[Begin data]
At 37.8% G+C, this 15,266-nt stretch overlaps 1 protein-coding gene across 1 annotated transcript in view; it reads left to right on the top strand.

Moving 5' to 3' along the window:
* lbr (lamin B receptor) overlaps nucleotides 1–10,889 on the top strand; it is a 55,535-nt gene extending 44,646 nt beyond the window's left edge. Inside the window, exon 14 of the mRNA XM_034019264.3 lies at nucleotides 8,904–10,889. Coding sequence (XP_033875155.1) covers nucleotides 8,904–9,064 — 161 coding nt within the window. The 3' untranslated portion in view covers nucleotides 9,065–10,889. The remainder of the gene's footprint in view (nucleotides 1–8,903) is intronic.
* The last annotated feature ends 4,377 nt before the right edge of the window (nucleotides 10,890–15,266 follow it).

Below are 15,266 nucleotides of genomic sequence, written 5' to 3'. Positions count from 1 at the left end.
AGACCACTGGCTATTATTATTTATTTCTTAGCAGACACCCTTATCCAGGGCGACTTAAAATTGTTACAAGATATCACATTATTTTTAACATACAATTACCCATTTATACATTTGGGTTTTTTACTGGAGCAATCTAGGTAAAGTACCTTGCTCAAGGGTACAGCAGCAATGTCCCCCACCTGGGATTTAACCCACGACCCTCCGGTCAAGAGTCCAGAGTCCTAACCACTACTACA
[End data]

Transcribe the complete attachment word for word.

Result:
At 37.8% G+C, this 15,266-nt stretch overlaps 1 protein-coding gene across 1 annotated transcript in view; it reads left to right on the top strand.

Moving 5' to 3' along the window:
* lbr (lamin B receptor) overlaps nucleotides 1–10,889 on the top strand; it is a 55,535-nt gene extending 44,646 nt beyond the window's left edge. Inside the window, exon 14 of the mRNA XM_034019264.3 lies at nucleotides 8,904–10,889. Coding sequence (XP_033875155.1) covers nucleotides 8,904–9,064 — 161 coding nt within the window. The 3' untranslated portion in view covers nucleotides 9,065–10,889. The remainder of the gene's footprint in view (nucleotides 1–8,903) is intronic.
* The last annotated feature ends 4,377 nt before the right edge of the window (nucleotides 10,890–15,266 follow it).

Below are 15,266 nucleotides of genomic sequence, written 5' to 3'. Positions count from 1 at the left end.
AGACCACTGGCTATTATTATTTATTTCTTAGCAGACACCCTTATCCAGGGCGACTTAAAATTGTTACAAGATATCACATTATTTTTAACATACAATTACCCATTTATACATTTGGGTTTTTTACTGGAGCAATCTAGGTAAAGTACCTTGCTCAAGGGTACAGCAGCAATGTCCCCCACCTGGGATTTAACCCACGACCCTCCGGTCAAGAGTCCAGAGTCCTAACCACTACTACA